Australia's Accountants Not Adequately Consulted During Henry Tax Review Process

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A survey into the accounting industry's views on the Henry Tax Review reform. Proposed reforms expected to impact revenue and resources most within the accountancy industry.

Simplification of our tax system is an important priority that will deliver significant benefits to Australian consumers and businesses. If the final stages of the Henry Review process can be extended to incorporate more detailed feedback from the accounting industry we have no doubt the final reforms will be welcomed

Australia's accounting professionals believe they have not been adequately consulted throughout the Henry Tax Review process.

This is the key finding of a recent survey conducted by business software provider Sage HandiSoft that works with more than 6,400 of Australia's accountants and tax agents.

The Henry Tax Review will impose major reforms on the accounting and tax industry, as significant as those seen with the introduction of the GST in 2000. Proposed reforms range from changes to personal and business taxes to the introduction of road taxes and an overall simplification of the Australian tax system. Final recommendations are expected to be delivered to Treasury in December this year.

However, according to Australia's accountants and tax agents, the proposed reforms will also bring a decrease in revenue opportunities, an increase in administrative burdens and an expectation on them to educate clients about the changes.

Despite the Government's consultation process being specifically designed to elicit feedback from key industry, professional and community groups on Australia's Future Tax System, 60 per cent of accountants and tax agents surveyed said they believed they had not been adequately consulted on its impact.

Surveys, a direct approach for submissions from accountants and conduct of focus groups within the accounting profession are the preferred methods for further consultation according to the survey findings.

Nearly 80 per cent of respondents said they believe that responsibility will fall to accountants and tax agents who are already strained under heavy reporting, administration and compliance requirements imposed by the Government and Australian Tax Office (ATO).

More than half of survey respondents said they wanted to contribute to the reform process but were unsure how to go about it. The respondents believe that further consultation with accountants on the impact of proposed reforms needs to be undertaken by the review committee before final recommendations are presented.

"Given the broad reaching impacts these reforms are likely to have on the accounting profession it is a surprise that there was not more direct consultation," said Alan Osrin, Managing Director, Sage HandiSoft.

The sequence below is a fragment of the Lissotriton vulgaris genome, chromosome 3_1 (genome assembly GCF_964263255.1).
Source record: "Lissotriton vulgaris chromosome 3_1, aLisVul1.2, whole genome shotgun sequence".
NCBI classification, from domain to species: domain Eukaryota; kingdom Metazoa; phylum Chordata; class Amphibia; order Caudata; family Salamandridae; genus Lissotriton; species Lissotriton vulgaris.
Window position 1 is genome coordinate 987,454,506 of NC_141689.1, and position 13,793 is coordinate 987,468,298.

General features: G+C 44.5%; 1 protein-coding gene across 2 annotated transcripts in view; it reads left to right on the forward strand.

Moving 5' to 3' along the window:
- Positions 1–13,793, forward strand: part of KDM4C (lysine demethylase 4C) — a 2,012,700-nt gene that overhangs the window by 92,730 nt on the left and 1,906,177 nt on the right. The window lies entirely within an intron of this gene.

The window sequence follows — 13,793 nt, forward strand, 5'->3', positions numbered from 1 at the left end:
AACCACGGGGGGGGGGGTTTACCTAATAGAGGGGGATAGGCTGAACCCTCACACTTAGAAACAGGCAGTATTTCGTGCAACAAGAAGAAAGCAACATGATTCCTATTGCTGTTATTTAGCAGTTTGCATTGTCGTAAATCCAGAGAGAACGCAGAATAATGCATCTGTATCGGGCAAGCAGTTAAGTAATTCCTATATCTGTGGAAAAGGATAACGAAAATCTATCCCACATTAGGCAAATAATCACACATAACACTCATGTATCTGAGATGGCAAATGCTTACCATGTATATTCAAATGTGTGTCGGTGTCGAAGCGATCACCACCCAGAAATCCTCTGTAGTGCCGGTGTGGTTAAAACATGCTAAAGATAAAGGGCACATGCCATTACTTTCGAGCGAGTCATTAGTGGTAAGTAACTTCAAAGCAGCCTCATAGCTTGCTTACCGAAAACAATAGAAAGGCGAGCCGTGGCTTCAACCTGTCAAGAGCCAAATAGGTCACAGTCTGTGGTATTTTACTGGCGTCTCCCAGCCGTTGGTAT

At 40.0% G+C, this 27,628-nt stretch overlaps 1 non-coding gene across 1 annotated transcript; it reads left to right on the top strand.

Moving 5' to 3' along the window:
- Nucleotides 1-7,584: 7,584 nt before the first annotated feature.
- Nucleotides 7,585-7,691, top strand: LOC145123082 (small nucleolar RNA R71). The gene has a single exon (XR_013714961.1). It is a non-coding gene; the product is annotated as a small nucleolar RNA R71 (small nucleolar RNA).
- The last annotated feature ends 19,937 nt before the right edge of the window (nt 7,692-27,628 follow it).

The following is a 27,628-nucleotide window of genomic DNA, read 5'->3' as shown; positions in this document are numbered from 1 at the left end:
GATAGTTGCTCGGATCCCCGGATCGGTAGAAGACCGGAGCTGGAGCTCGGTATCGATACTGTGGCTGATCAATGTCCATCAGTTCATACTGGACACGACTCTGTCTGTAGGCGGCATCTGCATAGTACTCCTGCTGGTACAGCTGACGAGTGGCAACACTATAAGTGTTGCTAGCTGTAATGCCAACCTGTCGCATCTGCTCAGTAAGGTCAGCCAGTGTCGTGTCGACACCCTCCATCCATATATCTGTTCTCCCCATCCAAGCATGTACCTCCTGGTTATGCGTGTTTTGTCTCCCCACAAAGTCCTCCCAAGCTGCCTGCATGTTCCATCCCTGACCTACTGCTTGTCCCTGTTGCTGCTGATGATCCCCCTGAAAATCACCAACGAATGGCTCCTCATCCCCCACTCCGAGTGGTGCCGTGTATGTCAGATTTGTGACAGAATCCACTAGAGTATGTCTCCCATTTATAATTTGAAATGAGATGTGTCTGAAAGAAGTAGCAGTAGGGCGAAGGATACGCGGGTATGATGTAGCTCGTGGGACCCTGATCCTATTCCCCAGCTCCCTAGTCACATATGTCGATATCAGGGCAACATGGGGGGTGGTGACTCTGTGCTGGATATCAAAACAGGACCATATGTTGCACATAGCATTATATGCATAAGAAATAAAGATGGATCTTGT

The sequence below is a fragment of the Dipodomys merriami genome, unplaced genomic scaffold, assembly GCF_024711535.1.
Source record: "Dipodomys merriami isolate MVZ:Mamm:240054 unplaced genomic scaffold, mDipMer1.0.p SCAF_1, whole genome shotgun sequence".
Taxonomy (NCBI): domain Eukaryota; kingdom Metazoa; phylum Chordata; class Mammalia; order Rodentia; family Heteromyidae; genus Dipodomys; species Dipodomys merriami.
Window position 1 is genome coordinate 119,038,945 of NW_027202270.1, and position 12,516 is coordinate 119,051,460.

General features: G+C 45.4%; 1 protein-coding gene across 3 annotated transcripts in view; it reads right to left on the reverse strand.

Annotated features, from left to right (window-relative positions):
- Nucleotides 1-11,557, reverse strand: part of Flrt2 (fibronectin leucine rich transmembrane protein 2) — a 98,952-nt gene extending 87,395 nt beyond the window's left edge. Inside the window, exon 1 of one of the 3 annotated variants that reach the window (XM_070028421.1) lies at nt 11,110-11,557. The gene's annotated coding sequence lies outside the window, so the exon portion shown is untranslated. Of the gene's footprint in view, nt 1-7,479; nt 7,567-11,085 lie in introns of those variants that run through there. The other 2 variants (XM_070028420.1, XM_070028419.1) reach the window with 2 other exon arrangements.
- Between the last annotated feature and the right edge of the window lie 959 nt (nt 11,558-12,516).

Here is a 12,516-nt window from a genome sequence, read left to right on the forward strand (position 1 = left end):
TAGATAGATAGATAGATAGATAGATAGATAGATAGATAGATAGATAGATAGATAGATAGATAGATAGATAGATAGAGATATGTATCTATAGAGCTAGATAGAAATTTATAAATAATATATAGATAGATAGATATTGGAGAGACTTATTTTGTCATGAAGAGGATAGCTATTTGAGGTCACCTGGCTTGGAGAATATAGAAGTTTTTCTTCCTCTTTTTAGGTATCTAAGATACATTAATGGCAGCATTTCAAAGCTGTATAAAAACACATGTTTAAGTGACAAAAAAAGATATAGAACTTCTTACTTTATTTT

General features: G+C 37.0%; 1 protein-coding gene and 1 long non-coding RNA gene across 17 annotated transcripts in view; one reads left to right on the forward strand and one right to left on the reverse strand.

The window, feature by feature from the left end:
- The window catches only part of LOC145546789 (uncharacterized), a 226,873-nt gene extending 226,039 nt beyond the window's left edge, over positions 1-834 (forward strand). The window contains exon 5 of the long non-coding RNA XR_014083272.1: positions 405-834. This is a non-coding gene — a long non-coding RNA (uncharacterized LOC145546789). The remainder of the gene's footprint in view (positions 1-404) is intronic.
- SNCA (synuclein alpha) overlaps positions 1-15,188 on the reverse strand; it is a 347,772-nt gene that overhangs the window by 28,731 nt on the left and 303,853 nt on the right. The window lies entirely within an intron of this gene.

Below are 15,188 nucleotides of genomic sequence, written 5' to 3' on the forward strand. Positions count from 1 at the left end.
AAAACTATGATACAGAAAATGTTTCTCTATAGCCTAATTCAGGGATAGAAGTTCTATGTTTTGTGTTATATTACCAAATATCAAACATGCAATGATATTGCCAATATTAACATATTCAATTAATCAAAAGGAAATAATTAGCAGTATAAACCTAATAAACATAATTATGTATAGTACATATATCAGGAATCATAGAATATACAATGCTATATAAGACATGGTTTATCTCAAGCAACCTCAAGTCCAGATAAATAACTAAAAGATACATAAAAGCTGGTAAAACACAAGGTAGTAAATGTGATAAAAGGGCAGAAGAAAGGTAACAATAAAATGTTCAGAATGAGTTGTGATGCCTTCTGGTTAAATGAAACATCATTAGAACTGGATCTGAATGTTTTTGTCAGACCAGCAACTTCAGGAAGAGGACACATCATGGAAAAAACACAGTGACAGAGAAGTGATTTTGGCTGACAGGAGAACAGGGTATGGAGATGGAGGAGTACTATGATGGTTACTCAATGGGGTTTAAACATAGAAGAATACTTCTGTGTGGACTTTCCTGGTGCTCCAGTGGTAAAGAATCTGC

"The findings of this survey indicate that the planned final stages of the consultation process should now focus on identifying the type of support, education and training the profession will require to effectively implement these changes and educate Australian businesses on what the proposed reforms will mean for them.

"Simplification of our tax system is an important priority that will deliver significant benefits to Australian consumers and businesses. If the final stages of the Henry Review process can be extended to incorporate more detailed feedback from the accounting industry we have no doubt the final reforms will be welcomed," Osrin said.

Note to editors:

Survey methodology

  • The 'Henry Tax Review' survey was conducted online by Sage HandiSoft in July 2009
  • A total of 477 valid responses were received
  • Responses represent a cross-section of accountants (46.2 per cent of respondents) and tax agents (52.4 per cent of respondents) from across Australia

Key findings of the survey include:

Adequate consultation with accounting profession on the Henry Tax Review

  • 20 per cent strongly disagree
  • 40 per cent disagree
  • 22 per cent have no view
  • 17 per cent agree
  • 1 per cent strongly agree

Contribution to the Henry Tax Review

  • 32 per cent had no intention of contributing
  • 30 per cent had intended to contribute but didn't know how
  • 24 per cent didn't contribute but would have liked to
  • 12 per cent contributed indirectly through industry bodies or surveys
  • 2 per cent contributed directly to the Treasury

Impact of a 'simpler' business taxation system on accounting firm revenue

  • Significantly decrease revenue - 11 per cent
  • Decrease revenue - 37 per cent
  • No impact - 35 per cent
  • Increase revenue - 15 per cent
  • Significantly Increase revenue - 2 per cent

Interest of clients in the Henry Tax Review

  • Very high interest - 2 per cent
  • High interest - 8 per cent
  • Neutral - 22 per cent
  • Low interest - 23 per cent
  • Very low interest - 45 per cent

Confidence that the Government will provide adequate support, education and training on the expected tax changes

  • Very low - 20 per cent
  • Low - 51 per cent
  • No view - 12 per cent
  • High - 16.8 per cent
  • Very high - 0.2 per cent

Sydney, 6 September, 2009 - Australia's accounting professionals believe they have not been adequately consulted throughout the Henry Tax Review process.

This is the key finding of a recent survey conducted by business software provider Sage HandiSoft that works with more than 6,400 of Australia's accountants and tax agents.